The Ins and Outs of Fajitas
Below is a short article on fajitas. See my fajita recipe for specific preparation instructions.
During the 1980's South Texas restaurateurs took a cut of meat that was often made into hamburger and turned it into a national food craze by literally selling the sizzle. At that time, although the cut was very popular in northern Mexico (where it is called arracheras) it was virtually unknown north of the border. A decade or so later, the word that used to refer only to skirt steak can mean nearly anything! So-called chicken fajitas are as common as expensive coffee places, and sirloin, shrimp, fish, lamb, pork and even asparagus and eggplant fajitas turn up, as well. Restaurants have learned that their customers will buy almost anything as long as it is char-broiled, cut into little pieces, and served on a smoking-hot platter.
Like so many other aspects of Mexican cooking, there are unexpected subtleties in the seemingly simple preparation of fajitas. For example, although it has great flavor most of the skirt steak available in supermarkets is tough—that’s why it was made into hamburger until Texans sold the sizzle! So, fajitas usually require considerable tenderizing. This can be accomplished by machine (which ruins the texture), through a marinade (which changes its taste), or with a good powdered tenderizer, which works fairly well if you can find one without a lot of artificial seasonings or too much salt. There is also a hand tenderizer, made by a company called Jaccard,that uses a spring mechanism which allows three rows of very thin blades to be driven into the meat. Used in moderation, and especially with a small amount of tenderizer, the device does a good job without materially changing the texture of the meat.
There is, however, a better solution that has been a carefully guarded secret. Most supermarket skirt steak comes from what is called the inside cut. That, of course, infers that there is an outside cut. There is, and it is night and day more tender than the inside cut. (The inside cut is on the inside near the stomach, while the outside flap is, as one would imagine, outside near the skin). But can you get it? We can in some South Texas supermarkets, but it is often difficult to find elsewhere. Just ask your butcher (bearing in mind that he or she may not even know that there are two different cuts)!
If you cannot find the outside cut, there is yet another option, but one that some purists consider cheating. There is a sirloin flap that looks exactly like a skirt steak, and is usually more tender than either cut of skirt steak. However, it too can be difficult to find, although Costco is currently an excellent source.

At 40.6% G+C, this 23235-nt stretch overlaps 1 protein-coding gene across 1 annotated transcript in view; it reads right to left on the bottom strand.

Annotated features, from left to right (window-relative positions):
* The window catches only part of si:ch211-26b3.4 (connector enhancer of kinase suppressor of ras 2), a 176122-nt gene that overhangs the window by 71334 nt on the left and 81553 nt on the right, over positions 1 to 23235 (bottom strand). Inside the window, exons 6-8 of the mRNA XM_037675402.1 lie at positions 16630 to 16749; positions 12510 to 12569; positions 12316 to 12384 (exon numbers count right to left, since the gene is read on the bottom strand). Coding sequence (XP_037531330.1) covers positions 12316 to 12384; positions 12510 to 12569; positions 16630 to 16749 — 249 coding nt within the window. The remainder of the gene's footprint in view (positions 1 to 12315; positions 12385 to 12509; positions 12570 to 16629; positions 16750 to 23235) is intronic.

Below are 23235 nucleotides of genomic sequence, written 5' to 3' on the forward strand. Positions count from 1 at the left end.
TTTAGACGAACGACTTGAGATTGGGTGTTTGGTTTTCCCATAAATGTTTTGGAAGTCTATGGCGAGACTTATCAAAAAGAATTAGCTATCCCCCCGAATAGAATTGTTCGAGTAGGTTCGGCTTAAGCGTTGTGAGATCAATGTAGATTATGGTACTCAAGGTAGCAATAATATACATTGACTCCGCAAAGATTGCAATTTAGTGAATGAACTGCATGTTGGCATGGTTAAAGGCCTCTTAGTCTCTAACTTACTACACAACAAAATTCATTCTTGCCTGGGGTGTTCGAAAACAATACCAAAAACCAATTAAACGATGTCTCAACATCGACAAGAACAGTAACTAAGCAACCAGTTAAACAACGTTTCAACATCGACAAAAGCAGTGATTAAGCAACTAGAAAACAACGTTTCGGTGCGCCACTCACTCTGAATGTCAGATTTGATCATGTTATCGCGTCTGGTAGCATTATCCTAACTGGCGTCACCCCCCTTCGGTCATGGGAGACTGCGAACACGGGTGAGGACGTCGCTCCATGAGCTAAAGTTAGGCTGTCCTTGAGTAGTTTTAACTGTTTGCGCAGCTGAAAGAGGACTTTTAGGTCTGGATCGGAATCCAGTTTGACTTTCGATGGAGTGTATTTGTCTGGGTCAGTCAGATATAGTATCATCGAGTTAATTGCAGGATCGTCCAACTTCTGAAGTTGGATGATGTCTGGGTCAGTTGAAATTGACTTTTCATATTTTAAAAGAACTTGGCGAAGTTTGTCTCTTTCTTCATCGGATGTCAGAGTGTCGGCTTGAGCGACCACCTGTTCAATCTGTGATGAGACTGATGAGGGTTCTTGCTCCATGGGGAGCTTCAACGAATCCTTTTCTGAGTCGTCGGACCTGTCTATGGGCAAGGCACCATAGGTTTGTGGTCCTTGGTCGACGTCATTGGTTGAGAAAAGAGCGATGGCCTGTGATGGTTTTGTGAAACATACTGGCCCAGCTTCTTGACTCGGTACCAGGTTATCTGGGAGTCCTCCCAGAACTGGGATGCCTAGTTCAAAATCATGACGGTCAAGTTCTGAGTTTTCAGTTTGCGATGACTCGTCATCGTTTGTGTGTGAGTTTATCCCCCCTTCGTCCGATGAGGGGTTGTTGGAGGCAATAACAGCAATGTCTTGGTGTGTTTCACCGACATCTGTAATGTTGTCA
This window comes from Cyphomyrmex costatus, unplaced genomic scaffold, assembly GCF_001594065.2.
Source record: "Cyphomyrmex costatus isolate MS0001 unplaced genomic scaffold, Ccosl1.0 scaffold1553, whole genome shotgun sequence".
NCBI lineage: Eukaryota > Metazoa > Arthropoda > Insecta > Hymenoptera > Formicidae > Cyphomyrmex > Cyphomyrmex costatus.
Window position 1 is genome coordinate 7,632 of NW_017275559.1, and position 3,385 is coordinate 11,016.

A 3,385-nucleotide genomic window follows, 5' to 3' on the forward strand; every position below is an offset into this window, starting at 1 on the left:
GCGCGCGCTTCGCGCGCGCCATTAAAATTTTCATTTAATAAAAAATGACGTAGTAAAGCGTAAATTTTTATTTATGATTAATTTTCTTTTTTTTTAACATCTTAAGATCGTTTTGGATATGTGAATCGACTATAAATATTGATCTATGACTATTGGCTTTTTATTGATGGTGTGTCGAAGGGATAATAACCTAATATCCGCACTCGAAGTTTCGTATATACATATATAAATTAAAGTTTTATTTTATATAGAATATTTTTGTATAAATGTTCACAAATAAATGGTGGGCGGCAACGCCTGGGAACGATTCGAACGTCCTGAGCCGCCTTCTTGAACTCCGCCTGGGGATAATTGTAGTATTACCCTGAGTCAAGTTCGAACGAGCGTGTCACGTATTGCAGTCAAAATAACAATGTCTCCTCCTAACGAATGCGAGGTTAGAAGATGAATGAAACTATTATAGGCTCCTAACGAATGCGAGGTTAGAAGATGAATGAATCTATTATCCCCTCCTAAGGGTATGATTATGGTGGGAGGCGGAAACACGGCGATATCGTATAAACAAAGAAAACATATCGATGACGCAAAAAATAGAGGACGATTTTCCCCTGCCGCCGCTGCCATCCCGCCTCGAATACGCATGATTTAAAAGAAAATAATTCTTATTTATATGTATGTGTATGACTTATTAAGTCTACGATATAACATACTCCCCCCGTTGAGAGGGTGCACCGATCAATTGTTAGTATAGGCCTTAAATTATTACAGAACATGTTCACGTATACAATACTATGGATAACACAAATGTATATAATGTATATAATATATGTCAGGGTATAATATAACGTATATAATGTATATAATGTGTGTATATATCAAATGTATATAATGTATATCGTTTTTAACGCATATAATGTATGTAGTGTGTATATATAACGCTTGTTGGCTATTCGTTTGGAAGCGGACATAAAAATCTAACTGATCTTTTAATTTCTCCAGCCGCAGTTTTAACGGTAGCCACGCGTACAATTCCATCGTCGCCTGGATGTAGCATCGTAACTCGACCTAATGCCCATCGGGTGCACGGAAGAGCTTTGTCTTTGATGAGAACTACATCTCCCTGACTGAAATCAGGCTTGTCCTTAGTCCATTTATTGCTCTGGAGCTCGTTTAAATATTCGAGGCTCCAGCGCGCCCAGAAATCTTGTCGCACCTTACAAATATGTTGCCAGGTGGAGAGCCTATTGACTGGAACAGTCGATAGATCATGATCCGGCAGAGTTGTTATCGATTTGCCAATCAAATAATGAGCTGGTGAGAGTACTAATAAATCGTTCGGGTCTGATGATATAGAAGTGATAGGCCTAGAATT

To be authentic, fajitas should be natural in both flavor and texture, with nothing added but some lime juice, salt, pepper, and the passionate kiss of mesquite smoke. If you cannot find the outside cut of the skirt steak or the sirloin substitute, I suggest you use the powdered tenderizer, as it adds the least amount of unnatural flavor.
Although fajitas can be cooked over charcoal or hardwood, on a gas grill, or pan-broiled in a ridged iron or regular skillet, the authentic treatment requires either mesquite wood or mesquite charcoal. The only alternative I do not recommend is to pan-broil fajitas on a flat surface. While, even in Texas, this method is used, especially for a crowd, it produces a less tender, less flavorful, and altogether less interesting result.
To get the proper char, fajitas should be cooked over a very hot fire. This can be achieved by using mesquite charcoal set 4 to 5 inches from the grill or with regular charcoal about 2 to 3 inches from the grill. If you have a grill with a cover it is best not to close it as it will lower the temperature.
Because the skirt steak is quite dense it takes somewhat longer to cook than more familiar cuts such as ribeye. For example, a skirt steak that is about ½ inch thick takes about the same time to reach the desired degree of doneness as a 3/4 inch ribeye. This is an advantage as it allows the thinner fajita to char a bit on the outside without being overcooked on the inside.
Fajitas are usually broiled whole, then sliced into small pieces against the grain for maximum tenderness. To most of us, the direction of the skirt steak’s grain is counterintuitive. The steak is long and thin, and people often assume the grain goes lengthwise, so they slice it sideways along the short side into neat little pieces just a few inches in length. However, the grain actually goes sideways across the narrow side. This means that you will need to cut the cooked steak into pieces about 2 to 3 inches in length, then slice them into pieces about 1/4 to ½ inch wide, against the grain—that is, along what was formerly the long side.
Fajitas are traditionally served sizzling on a hot iron platter, topped with caramelized onions. You can achieve the same affect by placing the cut meat in a very hot iron skillet, topping it with the cooked onions, and sprinkling on some lime juice, which creates the steam and sizzle.